The idea of a hypertext system was introduced by Vannevar Bush in 1945 with his vision of an efficient information retrieval device called Memex. As a vision that has revolutionized human thoughts, the idea was later developed and realized by Ted Nelson and Douglas Engelbart in 1965 from whom the term “hypertext” was coined (Landow, 2006). Ted’s notion of hypertext is understood by “non-sequential writing—text that branches and allows choices to the reader, best read at an interactive screen . . . this is a series of text chunks connected by links, which offer a reader different pathways” (Landow, 2006, pp. 2-3). Simply put, hypertext is a kind of writing that offers multiple text fragments, text chunks, text units, or reading pathways that are interconnected through hyperlinks. The hyperlinks can either connect a text fragment “external” to a work such as a parallel or contrasting text by another author or “internal” to another text chunk within the same work (Landow, 2006). A variety of other concepts such as multilinearity, links and network, and reading choices can be deduced from these definitions. These concepts not only reflect the structure of the system but also explain the “hyper” about hypertext in the new media environment. As a modern mode of writing in literature, these concepts have been later taken as basic criteria in defining hyperfiction. For example, the multiple reading pathways translate into multiple narrative threads. Definitions of hyperfiction were limited when the genre was still flourishing but a search in Google nowadays yields many results, including the one from http://www.thefreedictionary.com that goes “a work of fiction written and presented as an electronic hypertext document, especially one that allows variations in plot development.”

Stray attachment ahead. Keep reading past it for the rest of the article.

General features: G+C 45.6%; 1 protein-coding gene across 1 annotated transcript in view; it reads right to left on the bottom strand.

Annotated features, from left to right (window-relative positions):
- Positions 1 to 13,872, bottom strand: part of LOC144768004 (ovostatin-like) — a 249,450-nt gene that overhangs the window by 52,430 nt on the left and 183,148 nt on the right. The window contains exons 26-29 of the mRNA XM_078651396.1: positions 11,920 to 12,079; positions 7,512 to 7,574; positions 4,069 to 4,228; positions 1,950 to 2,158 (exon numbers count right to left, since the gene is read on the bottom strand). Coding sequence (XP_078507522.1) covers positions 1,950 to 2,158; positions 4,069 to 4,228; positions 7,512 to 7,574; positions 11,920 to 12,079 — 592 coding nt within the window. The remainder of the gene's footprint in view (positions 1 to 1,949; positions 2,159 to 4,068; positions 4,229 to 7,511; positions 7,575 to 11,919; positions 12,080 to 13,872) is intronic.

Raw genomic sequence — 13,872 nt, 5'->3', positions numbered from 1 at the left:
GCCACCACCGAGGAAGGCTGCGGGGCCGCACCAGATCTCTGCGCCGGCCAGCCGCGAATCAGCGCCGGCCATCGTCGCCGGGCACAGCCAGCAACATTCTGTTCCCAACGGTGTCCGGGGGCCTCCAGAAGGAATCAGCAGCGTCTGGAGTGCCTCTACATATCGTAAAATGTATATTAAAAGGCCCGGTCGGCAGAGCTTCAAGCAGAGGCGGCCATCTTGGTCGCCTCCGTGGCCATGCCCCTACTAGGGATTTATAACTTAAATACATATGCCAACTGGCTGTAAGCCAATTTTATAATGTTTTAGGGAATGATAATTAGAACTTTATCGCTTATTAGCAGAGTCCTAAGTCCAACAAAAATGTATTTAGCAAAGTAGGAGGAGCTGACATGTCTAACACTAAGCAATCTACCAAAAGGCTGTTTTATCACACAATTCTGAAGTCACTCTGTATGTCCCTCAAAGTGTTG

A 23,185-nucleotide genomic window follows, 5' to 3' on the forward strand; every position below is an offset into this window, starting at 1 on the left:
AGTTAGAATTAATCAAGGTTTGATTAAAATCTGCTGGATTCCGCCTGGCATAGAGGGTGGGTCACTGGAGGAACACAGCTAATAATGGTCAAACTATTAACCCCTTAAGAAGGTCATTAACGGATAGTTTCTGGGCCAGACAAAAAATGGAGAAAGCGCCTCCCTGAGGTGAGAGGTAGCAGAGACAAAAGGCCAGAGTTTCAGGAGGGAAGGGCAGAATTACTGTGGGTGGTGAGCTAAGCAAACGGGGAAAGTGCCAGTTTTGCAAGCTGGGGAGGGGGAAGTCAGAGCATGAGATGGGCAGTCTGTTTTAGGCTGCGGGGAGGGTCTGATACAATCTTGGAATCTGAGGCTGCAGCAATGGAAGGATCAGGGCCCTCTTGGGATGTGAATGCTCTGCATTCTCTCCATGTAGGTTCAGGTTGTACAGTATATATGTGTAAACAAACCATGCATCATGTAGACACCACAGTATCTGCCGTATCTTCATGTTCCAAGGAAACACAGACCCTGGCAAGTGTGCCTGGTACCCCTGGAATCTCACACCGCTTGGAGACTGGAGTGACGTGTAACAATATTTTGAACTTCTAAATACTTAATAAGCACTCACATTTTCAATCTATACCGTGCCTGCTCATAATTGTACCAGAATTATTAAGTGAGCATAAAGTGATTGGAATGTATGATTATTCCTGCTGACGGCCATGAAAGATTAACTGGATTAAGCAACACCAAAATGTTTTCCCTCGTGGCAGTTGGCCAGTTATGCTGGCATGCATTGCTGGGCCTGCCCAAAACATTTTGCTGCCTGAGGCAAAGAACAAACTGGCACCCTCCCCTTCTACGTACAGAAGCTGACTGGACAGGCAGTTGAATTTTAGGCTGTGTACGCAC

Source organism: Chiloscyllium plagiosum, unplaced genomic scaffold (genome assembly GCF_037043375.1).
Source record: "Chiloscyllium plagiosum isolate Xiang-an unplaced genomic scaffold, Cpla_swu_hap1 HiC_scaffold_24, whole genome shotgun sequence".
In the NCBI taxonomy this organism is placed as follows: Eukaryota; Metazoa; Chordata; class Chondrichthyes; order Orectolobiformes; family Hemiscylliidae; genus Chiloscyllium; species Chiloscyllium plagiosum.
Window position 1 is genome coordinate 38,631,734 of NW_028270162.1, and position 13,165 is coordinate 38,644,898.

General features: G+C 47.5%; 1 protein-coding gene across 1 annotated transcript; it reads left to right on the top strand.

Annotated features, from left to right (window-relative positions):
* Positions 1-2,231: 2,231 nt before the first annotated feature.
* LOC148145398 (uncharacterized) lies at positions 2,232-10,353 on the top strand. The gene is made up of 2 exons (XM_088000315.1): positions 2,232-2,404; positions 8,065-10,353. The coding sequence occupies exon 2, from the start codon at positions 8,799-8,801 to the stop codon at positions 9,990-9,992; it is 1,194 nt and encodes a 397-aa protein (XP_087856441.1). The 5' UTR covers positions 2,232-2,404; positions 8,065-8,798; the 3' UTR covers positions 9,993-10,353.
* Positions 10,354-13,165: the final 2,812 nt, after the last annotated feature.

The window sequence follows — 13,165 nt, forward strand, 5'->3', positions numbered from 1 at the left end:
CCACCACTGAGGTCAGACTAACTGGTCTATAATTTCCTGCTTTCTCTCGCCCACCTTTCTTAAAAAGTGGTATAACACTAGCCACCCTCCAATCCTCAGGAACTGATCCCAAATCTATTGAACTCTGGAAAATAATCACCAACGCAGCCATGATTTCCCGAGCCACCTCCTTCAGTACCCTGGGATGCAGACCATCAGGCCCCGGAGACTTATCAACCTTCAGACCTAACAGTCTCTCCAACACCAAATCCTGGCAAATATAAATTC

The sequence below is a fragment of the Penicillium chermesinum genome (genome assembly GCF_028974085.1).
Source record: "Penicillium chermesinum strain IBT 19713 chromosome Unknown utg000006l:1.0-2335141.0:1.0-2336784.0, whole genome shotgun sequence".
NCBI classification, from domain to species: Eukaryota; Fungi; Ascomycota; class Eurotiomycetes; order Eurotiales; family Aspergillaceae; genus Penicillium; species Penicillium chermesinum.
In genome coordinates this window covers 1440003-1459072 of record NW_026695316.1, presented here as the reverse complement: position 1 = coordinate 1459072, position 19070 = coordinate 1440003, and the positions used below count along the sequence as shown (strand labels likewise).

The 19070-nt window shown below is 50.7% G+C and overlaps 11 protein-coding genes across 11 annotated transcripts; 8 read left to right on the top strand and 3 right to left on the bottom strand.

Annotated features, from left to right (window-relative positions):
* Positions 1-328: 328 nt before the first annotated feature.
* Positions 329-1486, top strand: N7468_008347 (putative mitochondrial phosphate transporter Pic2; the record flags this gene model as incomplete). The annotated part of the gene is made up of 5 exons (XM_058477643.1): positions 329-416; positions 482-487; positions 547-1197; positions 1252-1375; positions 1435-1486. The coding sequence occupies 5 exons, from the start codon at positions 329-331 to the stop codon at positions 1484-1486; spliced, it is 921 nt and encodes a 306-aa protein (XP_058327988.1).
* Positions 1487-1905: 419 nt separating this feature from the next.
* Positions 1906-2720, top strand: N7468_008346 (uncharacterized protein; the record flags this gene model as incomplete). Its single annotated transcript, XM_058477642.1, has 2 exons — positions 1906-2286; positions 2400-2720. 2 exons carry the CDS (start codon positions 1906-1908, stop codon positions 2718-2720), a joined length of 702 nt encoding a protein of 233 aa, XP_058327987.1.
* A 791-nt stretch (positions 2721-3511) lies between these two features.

Landow’s claims are not at all too difficult to accept here. A closer look at these concepts actually shows some level of synonymity with the poststructural themes. For example, a reader playing a role in selecting what to read mirrors Barthe’s notion of writerly text. There is also the reduction of authorial power in imposing text meaning through the multiple narratives. Indeed, although, the Aristotelian concept of plot and story drastically shaped the definition of “narrative,” and it was boosted by the features of a print medium. However, this was till the emergence of postmodern era when literary genres experienced a transformation to the extent that the previously held concepts and theories were questioned. Novels in this era have been begun to feel a degree of freedom from linear arrangement. Jean-Francois Lyotards’ view about postmodern narratives is explained as “competing little narratives” or “differends” (Inman, 2004, p. 109). Indeed, according to this notion, the narrative structure of the printed novel genre has undergone a major change. This purpose ties unrelated textual sections into a network. However, this structure is more than just the sum of its sections, and also the goal is more than simply mingle preceding texts. As Landow (2006) suggests, non- or multilinearity is a hallmark of hypertext. In fact, such interactive structure fashions the linking between segments. These associations set up essential concepts within the structure, influencing the reader’s interpretations and interactions with the narrative, and as Hayles (2002) claims, such “multiple reading path” is a defining characteristic of a hypertext (p. 26).